This Week in Classical Music: May 16, 2022. Wagner, Berganza and Nilssen. Richard Wagner was born this week, on May 22nd of 1813, but we’d like to start with the passing of the wonderful Spanish mezzo-soprano Teresa Berganza three days ago at the age of 89. Berganza was born in Madrid on March 16th of 1933. She made her operatic debut as Dorabella (it would become one of her signature roles) in Mozart's Così fan tutte in 1957 at the Aix-en-Provence and that same year made a La Scala debut. Early in her career her voice was lighter, perfectly suited for Rossini’s bel canto operas: her Cenetrentola was unsurpassed. Rosina in Rossini's Il barbiere di Siviglia was another famous role of hers. Later in her career her voice darkened and Berganza took on the role of Carmen, in which she also excelled. Berganza sang at all major opera houses around the world and was one of the most beloved singers of the second half of the 20th century. Here’s the final scene (about 6 minutes) from La Cenerentola in the live 1967 recording from Teatro Colon in Buenos Aires. We had to cut the unending ovation; the agility of Berganza’s voice in this recording is remarkable.
Berganza never sung in Wagner’s operas – her voice was not suited for his roles, even though Wagner wrote several of them for mezzo, for example, Waltraute, a Valkyrie and Brünnhilde’s sister in Götterdämmerung, or the goddess Frika, Wotan’s wife in Die Walküre. On the other hand, the great Swedish Birgit Nilsson was one of the best interpreters of Wagner roles in the 20th century. Nilsson was born in a tiny village of Västra Karup on May 17th of 1918. Her operatic career started in Stockholm in 1946; early in her career she sung many roles in the Italian repertoire (Aida, Tosca), operas of Mozart, Richard Strauss and Tchaikovsky. She first appeared in a Wagner role in the Stockholm Opera’s 1954-55 season and then sung Brünnhilde in the complete Ring cycle. In 1957 she performed at Bayreuth for the first time; that was the beginning of a long association with the festival which lasted till 1970. In 1959 she made her Metropolitan debut as Isolde and went on to sing in 200 performances and 16 roles. Let us quote from Grove Music: “Nilsson was generally considered the finest Wagnerian soprano of her day. Her voice was even throughout its range, pure in sound and perfect in intonation with a free ringing top; its size was phenomenal.”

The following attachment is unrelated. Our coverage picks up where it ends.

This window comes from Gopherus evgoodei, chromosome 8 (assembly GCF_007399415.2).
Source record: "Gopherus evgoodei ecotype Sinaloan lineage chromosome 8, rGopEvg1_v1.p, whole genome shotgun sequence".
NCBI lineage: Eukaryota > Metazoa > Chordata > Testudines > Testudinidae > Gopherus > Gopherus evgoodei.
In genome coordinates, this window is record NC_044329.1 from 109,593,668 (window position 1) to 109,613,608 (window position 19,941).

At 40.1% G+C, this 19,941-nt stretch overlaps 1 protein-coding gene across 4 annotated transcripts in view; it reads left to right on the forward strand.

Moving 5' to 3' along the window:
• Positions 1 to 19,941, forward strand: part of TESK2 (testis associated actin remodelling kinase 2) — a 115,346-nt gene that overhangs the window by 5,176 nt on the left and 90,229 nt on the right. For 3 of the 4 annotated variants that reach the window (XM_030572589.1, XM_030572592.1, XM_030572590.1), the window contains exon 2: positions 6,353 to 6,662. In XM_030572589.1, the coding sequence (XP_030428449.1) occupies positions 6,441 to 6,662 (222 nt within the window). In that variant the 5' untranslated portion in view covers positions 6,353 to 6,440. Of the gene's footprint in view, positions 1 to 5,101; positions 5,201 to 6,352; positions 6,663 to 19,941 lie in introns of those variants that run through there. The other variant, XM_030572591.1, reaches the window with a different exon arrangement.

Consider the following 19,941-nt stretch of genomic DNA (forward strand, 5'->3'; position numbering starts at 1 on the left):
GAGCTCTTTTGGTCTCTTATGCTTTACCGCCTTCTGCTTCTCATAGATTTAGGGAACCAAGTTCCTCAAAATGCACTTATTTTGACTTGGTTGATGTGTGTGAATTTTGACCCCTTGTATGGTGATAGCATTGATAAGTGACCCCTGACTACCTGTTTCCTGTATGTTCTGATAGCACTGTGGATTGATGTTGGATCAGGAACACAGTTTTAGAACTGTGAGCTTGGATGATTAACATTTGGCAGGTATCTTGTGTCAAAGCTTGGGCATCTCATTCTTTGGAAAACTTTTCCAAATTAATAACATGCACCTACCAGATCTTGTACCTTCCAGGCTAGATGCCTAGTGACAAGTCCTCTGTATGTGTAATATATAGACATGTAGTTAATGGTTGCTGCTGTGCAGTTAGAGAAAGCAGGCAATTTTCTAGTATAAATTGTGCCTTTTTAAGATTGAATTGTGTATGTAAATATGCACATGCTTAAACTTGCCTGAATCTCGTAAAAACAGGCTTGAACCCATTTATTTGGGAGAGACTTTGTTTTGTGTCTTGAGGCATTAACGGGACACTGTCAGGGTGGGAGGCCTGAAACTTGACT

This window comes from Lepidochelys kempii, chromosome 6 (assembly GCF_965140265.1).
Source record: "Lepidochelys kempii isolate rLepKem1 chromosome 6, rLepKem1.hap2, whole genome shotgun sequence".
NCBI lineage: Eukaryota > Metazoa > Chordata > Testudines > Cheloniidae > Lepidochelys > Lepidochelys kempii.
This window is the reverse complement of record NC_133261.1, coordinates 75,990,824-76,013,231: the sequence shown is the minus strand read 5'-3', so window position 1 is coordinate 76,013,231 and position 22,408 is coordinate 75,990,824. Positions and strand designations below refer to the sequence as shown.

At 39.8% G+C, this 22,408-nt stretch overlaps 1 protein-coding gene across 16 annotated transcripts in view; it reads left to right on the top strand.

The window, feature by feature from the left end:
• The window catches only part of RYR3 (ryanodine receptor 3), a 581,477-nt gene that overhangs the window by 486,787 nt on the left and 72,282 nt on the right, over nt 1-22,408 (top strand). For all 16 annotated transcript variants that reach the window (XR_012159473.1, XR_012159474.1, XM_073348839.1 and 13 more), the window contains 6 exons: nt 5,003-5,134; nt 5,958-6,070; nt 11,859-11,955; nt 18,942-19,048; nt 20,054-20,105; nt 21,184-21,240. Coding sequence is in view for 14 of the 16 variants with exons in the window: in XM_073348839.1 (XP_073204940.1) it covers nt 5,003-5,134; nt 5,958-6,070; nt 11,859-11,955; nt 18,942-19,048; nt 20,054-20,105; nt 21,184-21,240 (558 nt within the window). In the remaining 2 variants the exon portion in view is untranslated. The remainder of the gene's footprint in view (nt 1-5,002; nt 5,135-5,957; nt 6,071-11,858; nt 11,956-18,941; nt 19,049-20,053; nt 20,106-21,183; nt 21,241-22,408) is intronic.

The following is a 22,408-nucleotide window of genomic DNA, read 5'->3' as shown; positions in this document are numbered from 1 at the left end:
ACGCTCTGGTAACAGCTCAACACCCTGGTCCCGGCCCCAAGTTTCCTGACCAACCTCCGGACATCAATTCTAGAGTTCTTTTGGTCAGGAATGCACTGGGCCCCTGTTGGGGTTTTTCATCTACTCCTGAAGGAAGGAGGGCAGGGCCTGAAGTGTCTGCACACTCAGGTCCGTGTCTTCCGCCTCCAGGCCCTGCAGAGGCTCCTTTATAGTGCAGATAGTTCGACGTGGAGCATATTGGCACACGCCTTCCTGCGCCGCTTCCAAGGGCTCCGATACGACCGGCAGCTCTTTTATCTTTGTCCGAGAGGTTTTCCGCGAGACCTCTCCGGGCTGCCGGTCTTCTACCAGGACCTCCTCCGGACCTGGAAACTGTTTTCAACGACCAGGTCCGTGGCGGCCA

Here’s the incredible Immolation Scene, from 1965 and remastered in 2012. Birgit Nilsson is Brünnhilde, Wiener Philharmoniker is conducted by Georg Solti. You can hear that the quote from Grove is not an exaggeration but a literal description of every aspect of Nisson’s voice. We also think that in this recording both the orchestra playing and conducting are excellent.